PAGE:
Facial reconstruction

Search LJMU Research Online

Browse Repository | Browse E-Theses

Decision making in professional soccer: From match-play to training

Whelan, J (2022) Decision making in professional soccer: From match-play to training. Doctoral thesis, Liverpool John Moores University.

[img]
Preview
Text
2022whelanphd.pdf - Published Version
Available under License Creative Commons Attribution Non-commercial.

Download (5MB) | Preview

Abstract

The aims in the current programme of research were to assess and analyse the perceptual-cognitive load of professional soccer players during match-play, training and coaching. In Chapter 2, an attempt was made to quantify and analyse the frequency, type and success of decisions executed as actions in professional soccer players during professional soccer matches in the English Premier League (EPL), as well as investigating the effect of positional role, time and phase of play. In Chapter 3, an attempt was made to examine the types of practice activities that coaches have youth soccer players engage in England to assess their opportunities for decision making. Additionally, practice specificity in relation to match-play was measured including; type of pitch surface, directional orientation and the size of the practice area used. Finally, Chapter 4 attempted to examine the effectiveness of a typical coaching course in changing coach behaviour related to designing practice so as to increase player decision making during that activity and, subsequently, player skill acquisition and transfer to match-play. In Chapter 2, soccer players executed 2,103 (SD = 149) actions per match, averaging 21.8 (SD = 1.5) actions per minute. They had 60 (SD = 20) ball possessions per match, of which 75% were successfully executed. More actions were executed in the first half (22.3 actions per minute (SD = 1.7)) compared to the second half (21.1 actions per minute (SD = 1.9)). In Chapter 3, the coaching sessions contained 58.7 (SD = 19.7%) of decision-making activity, 20.5 (SD = 18.5%) that was not, and 20.8 (SD = 7.4%) of transition between activities. Greater amounts of decision-making activity were found in child compared with adolescent teams. 96 out of 108 sessions (89%) were performed on artificial surfaces, whereas 12 out of 108 sessions (11%) were on natural grass. 39 out of 108 sessions (36%) were practiced in a quarter of the pitch, 44 out of 108 sessions (41%) were practiced in half of the pitch, with 25 out of 108 sessions (23%) practiced on a full pitch. In Chapter 4, decision-making activity significantly increased by 18% after compared to before the course, whereas non-decision-making activity significantly decreased by 10%. Coaches cited reasons for this change as their participation on the course, making their training sessions more game-realistic, attempting to develop the decision making of their players, and external reasons, such as the club curriculum. Game footage was analysed for the amount of visual search and success of decision making showing significantly more of these skills in the games after, compared to before the course. The course appears to have led to the coaches increasing the amount of decision making activity they used in their sessions. Across the same time period, the visual scanning and decision making of the players improved significantly. Findings have implications for theory and practice, extending research in the area of perceptual-cognitive expertise and overcoming some of the limitations with previous research.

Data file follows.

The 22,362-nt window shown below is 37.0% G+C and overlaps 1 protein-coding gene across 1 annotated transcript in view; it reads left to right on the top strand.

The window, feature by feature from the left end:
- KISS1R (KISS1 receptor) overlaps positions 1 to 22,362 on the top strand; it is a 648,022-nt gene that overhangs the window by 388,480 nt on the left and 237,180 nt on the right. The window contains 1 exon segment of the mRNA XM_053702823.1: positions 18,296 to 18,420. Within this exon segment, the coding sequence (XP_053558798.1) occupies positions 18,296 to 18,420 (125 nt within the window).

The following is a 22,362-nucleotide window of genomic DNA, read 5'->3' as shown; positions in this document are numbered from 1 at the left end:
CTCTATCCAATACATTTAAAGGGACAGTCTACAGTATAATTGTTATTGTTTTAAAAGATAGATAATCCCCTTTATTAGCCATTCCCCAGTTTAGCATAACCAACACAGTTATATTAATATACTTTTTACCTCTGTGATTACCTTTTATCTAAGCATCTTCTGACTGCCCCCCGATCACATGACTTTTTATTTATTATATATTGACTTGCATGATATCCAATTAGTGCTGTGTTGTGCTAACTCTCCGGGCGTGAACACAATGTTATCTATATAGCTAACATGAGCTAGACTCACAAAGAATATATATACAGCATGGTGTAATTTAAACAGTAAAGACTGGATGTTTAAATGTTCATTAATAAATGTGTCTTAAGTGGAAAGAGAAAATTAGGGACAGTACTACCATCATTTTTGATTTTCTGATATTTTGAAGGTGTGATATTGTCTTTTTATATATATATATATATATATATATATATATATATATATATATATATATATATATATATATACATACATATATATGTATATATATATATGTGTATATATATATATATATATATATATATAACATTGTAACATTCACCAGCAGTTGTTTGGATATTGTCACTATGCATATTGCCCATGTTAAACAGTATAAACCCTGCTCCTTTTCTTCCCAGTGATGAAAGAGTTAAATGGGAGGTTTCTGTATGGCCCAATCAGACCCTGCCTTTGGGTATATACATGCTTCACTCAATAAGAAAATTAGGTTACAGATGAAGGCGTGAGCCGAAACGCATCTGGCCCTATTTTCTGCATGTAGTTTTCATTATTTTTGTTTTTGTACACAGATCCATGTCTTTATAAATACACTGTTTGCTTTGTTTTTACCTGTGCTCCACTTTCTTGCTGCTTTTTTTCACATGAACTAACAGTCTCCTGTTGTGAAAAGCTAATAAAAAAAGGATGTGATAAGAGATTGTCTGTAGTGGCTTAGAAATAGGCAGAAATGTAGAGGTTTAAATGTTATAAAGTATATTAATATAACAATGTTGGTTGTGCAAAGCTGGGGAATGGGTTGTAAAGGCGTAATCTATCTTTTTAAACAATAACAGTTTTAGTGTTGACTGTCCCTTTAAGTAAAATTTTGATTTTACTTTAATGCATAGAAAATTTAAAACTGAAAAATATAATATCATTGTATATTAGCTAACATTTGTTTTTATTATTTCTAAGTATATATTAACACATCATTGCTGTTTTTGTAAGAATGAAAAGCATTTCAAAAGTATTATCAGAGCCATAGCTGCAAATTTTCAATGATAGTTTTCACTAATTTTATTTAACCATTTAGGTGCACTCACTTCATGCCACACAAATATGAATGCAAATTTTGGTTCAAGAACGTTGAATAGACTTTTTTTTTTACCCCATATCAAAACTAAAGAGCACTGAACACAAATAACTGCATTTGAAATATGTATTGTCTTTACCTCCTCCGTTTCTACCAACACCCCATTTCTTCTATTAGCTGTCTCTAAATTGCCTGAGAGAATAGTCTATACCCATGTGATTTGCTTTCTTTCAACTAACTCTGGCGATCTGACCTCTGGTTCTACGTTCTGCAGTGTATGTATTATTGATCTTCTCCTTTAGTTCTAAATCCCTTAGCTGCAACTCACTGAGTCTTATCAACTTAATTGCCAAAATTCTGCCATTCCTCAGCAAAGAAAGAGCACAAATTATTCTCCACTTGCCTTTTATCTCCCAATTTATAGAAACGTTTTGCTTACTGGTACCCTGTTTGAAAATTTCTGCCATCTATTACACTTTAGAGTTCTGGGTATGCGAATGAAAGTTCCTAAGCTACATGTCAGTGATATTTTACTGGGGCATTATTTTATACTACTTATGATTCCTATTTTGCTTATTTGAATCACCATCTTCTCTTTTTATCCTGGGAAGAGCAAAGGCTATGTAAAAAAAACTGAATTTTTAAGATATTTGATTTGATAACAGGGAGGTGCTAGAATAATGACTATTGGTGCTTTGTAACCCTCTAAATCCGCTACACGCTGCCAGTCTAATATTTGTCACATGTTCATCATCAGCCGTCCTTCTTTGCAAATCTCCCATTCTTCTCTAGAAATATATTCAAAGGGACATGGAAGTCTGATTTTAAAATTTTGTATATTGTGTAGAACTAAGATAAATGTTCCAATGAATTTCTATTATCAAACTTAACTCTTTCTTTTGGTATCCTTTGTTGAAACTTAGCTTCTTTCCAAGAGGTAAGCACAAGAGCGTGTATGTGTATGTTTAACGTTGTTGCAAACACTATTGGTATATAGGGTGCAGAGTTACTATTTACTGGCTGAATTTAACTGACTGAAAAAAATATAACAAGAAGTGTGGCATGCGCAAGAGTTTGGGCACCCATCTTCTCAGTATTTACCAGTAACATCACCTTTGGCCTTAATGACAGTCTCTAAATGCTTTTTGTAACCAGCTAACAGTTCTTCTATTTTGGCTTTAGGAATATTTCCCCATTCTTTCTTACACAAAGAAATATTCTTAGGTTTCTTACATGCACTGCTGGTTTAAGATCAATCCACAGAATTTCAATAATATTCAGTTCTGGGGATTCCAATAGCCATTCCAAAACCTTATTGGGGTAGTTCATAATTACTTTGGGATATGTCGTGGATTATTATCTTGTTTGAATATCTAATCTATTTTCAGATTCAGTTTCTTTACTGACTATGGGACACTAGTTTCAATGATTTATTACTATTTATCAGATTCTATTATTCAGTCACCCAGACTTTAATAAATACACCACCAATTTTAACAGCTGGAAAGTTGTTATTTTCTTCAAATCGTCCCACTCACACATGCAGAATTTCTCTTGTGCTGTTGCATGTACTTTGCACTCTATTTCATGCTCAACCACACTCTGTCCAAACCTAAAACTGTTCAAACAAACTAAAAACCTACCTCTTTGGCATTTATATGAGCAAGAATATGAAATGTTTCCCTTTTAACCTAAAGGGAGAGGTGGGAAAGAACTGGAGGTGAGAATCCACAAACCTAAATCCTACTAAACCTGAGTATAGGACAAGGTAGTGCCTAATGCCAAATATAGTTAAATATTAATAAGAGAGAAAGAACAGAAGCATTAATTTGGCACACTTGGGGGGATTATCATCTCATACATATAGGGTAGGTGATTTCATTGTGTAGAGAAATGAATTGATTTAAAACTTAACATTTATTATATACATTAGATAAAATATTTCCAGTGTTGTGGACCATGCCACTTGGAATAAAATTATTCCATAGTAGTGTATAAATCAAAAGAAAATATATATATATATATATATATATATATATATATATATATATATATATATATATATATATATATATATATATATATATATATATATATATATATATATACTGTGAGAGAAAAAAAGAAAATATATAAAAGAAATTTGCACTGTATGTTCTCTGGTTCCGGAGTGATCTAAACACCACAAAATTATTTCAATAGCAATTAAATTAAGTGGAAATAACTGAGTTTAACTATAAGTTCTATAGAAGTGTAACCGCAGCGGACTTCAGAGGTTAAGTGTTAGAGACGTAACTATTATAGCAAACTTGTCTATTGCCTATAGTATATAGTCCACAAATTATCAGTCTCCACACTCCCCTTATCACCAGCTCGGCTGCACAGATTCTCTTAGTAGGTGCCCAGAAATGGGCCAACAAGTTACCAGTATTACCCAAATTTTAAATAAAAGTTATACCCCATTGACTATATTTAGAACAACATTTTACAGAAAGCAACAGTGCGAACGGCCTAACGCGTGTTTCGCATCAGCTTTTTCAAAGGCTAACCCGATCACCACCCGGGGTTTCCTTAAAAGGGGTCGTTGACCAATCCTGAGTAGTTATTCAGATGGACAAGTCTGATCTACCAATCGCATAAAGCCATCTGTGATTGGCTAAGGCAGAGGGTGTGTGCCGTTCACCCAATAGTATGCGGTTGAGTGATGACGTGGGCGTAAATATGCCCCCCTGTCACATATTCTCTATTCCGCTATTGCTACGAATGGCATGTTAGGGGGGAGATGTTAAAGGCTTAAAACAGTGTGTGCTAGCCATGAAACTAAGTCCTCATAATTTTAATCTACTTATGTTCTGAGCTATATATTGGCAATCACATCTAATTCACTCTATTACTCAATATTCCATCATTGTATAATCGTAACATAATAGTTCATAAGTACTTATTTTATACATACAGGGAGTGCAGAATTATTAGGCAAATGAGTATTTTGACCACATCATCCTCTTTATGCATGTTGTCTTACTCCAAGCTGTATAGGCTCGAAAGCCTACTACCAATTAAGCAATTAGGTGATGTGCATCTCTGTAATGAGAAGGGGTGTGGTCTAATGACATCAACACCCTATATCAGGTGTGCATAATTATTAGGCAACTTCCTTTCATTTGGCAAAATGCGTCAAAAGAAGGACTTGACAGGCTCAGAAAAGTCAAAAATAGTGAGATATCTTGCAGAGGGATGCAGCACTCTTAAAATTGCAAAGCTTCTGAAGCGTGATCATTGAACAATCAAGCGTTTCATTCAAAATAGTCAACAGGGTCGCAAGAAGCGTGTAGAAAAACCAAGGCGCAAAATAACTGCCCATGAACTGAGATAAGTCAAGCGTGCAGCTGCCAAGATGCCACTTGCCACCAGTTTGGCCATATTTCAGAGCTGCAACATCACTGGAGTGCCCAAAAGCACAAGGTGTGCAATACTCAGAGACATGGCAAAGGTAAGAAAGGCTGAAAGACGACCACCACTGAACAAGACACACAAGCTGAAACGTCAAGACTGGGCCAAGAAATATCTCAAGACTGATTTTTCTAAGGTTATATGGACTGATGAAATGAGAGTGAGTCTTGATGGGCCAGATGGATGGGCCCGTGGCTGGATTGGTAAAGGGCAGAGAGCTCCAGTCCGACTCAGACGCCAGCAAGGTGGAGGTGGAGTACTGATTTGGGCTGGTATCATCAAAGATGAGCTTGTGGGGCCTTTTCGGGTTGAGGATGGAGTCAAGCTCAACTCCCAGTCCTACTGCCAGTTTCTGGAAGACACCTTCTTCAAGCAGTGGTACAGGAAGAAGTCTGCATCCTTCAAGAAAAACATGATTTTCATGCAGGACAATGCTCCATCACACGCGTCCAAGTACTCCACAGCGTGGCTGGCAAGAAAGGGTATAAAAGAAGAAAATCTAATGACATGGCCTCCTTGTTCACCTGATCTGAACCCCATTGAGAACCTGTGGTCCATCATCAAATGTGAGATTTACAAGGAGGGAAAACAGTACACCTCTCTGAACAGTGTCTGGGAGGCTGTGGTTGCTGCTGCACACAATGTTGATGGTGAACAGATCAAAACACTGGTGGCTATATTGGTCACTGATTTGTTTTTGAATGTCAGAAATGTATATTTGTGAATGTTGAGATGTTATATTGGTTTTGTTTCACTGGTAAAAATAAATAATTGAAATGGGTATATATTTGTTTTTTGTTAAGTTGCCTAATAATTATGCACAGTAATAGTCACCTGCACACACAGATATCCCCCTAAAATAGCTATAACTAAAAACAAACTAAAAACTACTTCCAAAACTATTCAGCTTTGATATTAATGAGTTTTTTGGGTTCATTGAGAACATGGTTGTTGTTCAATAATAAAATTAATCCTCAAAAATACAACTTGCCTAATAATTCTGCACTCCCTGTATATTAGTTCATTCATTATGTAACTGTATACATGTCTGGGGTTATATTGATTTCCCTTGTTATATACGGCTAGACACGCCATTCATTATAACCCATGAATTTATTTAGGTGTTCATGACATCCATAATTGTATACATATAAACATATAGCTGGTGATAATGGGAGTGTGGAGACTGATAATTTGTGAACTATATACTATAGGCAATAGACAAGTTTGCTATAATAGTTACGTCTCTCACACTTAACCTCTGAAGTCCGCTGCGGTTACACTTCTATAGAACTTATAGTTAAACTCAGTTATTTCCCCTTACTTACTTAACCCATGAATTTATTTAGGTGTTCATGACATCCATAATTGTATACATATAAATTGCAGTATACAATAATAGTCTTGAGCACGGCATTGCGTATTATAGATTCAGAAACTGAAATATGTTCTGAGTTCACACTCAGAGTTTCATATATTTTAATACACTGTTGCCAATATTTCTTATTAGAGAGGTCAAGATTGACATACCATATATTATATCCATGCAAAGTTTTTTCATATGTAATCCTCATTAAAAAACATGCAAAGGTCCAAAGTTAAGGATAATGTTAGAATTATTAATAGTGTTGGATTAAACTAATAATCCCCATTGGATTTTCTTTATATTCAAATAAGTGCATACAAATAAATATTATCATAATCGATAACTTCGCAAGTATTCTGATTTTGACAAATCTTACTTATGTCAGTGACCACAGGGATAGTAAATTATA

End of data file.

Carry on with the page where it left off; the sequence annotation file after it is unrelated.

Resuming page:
Item Type: Thesis (Doctoral)
Uncontrolled Keywords: Decision making; Soccer
Subjects: B Philosophy. Psychology. Religion > BF Psychology
G Geography. Anthropology. Recreation > GV Recreation Leisure > GV561 Sports > GV711 Coaching
G Geography. Anthropology. Recreation > GV Recreation Leisure > GV561 Sports
Divisions: Sport & Exercise Sciences
SWORD Depositor: A Symplectic
Date Deposited: 13 Jun 2022 08:54
Last Modified: 13 Jun 2022 08:54
DOI or Identification number: 10.24377/LJMU.t.00017017
Supervisors: McRobert, Allistair, Ford, Paul and Causer, Joe
URI: https://researchonline.ljmu.ac.uk/id/eprint/17017

Actions (login required)

View Item View Item